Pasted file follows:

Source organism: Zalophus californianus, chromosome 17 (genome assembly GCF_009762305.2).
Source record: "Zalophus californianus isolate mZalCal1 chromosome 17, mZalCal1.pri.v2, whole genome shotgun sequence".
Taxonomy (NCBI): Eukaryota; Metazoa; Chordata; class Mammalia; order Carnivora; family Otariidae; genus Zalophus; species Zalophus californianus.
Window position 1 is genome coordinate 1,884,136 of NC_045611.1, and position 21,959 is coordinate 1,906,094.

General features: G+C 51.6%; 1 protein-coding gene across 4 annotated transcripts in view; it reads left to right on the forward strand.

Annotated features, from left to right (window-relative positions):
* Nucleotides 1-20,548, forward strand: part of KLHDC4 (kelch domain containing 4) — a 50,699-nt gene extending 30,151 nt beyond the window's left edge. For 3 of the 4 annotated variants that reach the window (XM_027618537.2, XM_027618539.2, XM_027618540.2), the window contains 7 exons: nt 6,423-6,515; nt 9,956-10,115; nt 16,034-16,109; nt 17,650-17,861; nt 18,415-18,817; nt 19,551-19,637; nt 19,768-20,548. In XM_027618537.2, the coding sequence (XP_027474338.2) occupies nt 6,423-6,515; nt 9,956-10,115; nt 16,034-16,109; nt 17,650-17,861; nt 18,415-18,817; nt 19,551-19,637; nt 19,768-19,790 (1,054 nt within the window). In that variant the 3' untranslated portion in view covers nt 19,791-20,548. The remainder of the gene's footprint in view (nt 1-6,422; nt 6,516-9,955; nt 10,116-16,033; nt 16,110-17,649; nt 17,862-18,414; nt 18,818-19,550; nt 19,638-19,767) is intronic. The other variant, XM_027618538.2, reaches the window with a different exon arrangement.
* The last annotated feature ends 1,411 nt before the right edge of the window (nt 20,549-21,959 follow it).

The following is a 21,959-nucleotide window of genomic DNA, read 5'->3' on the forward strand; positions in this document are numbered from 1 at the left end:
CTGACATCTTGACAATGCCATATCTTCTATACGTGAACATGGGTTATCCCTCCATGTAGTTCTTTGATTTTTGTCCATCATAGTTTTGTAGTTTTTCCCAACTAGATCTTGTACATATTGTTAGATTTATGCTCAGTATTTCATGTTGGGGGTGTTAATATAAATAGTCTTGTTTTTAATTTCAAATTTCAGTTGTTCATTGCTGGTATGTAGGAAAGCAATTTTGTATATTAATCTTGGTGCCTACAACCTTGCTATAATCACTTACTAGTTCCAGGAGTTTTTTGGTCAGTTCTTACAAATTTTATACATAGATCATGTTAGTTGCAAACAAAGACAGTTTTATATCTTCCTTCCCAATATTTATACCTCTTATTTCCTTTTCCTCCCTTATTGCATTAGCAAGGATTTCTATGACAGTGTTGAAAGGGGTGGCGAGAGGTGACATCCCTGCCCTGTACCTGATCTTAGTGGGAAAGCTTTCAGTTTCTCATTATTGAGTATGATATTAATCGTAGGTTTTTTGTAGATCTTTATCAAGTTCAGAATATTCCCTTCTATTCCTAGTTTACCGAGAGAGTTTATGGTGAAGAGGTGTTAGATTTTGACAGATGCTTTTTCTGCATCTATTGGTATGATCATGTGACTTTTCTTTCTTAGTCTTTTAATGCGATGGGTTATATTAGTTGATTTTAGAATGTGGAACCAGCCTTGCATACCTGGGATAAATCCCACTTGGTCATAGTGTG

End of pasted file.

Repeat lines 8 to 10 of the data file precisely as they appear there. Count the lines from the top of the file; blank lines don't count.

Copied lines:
* The last annotated feature ends 1,411 nt before the right edge of the window (nt 20,549-21,959 follow it).

The following is a 21,959-nucleotide window of genomic DNA, read 5'->3' on the forward strand; positions in this document are numbered from 1 at the left end:
CTGACATCTTGACAATGCCATATCTTCTATACGTGAACATGGGTTATCCCTCCATGTAGTTCTTTGATTTTTGTCCATCATAGTTTTGTAGTTTTTCCCAACTAGATCTTGTACATATTGTTAGATTTATGCTCAGTATTTCATGTTGGGGGTGTTAATATAAATAGTCTTGTTTTTAATTTCAAATTTCAGTTGTTCATTGCTGGTATGTAGGAAAGCAATTTTGTATATTAATCTTGGTGCCTACAACCTTGCTATAATCACTTACTAGTTCCAGGAGTTTTTTGGTCAGTTCTTACAAATTTTATACATAGATCATGTTAGTTGCAAACAAAGACAGTTTTATATCTTCCTTCCCAATATTTATACCTCTTATTTCCTTTTCCTCCCTTATTGCATTAGCAAGGATTTCTATGACAGTGTTGAAAGGGGTGGCGAGAGGTGACATCCCTGCCCTGTACCTGATCTTAGTGGGAAAGCTTTCAGTTTCTCATTATTGAGTATGATATTAATCGTAGGTTTTTTGTAGATCTTTATCAAGTTCAGAATATTCCCTTCTATTCCTAGTTTACCGAGAGAGTTTATGGTGAAGAGGTGTTAGATTTTGACAGATGCTTTTTCTGCATCTATTGGTATGATCATGTGACTTTTCTTTCTTAGTCTTTTAATGCGATGGGTTATATTAGTTGATTTTAGAATGTGGAACCAGCCTTGCATACCTGGGATAAATCCCACTTGGTCATAGTGTG